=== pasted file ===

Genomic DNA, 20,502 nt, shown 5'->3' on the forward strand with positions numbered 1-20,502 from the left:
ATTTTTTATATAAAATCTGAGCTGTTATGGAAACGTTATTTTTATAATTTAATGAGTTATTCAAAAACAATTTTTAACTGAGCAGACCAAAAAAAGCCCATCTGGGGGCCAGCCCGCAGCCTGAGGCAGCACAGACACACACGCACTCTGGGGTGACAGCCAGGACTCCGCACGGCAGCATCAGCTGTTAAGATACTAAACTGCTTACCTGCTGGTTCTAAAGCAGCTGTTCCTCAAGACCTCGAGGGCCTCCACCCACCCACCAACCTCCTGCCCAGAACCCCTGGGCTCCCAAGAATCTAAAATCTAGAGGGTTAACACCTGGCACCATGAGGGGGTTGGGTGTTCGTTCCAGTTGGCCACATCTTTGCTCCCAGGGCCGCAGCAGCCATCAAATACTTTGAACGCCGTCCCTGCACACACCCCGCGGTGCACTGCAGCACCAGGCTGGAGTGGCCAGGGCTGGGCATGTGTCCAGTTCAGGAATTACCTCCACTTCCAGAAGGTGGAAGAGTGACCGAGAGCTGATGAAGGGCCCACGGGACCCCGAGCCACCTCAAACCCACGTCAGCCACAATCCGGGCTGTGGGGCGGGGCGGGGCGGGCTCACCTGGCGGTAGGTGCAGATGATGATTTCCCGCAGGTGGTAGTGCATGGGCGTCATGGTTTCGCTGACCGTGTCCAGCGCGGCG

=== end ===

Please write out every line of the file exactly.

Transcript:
Genomic DNA, 20,502 nt, shown 5'->3' on the forward strand with positions numbered 1-20,502 from the left:
ATTTTTTATATAAAATCTGAGCTGTTATGGAAACGTTATTTTTATAATTTAATGAGTTATTCAAAAACAATTTTTAACTGAGCAGACCAAAAAAAGCCCATCTGGGGGCCAGCCCGCAGCCTGAGGCAGCACAGACACACACGCACTCTGGGGTGACAGCCAGGACTCCGCACGGCAGCATCAGCTGTTAAGATACTAAACTGCTTACCTGCTGGTTCTAAAGCAGCTGTTCCTCAAGACCTCGAGGGCCTCCACCCACCCACCAACCTCCTGCCCAGAACCCCTGGGCTCCCAAGAATCTAAAATCTAGAGGGTTAACACCTGGCACCATGAGGGGGTTGGGTGTTCGTTCCAGTTGGCCACATCTTTGCTCCCAGGGCCGCAGCAGCCATCAAATACTTTGAACGCCGTCCCTGCACACACCCCGCGGTGCACTGCAGCACCAGGCTGGAGTGGCCAGGGCTGGGCATGTGTCCAGTTCAGGAATTACCTCCACTTCCAGAAGGTGGAAGAGTGACCGAGAGCTGATGAAGGGCCCACGGGACCCCGAGCCACCTCAAACCCACGTCAGCCACAATCCGGGCTGTGGGGCGGGGCGGGGCGGGCTCACCTGGCGGTAGGTGCAGATGATGATTTCCCGCAGGTGGTAGTGCATGGGCGTCATGGTTTCGCTGACCGTGTCCAGCGCGGCG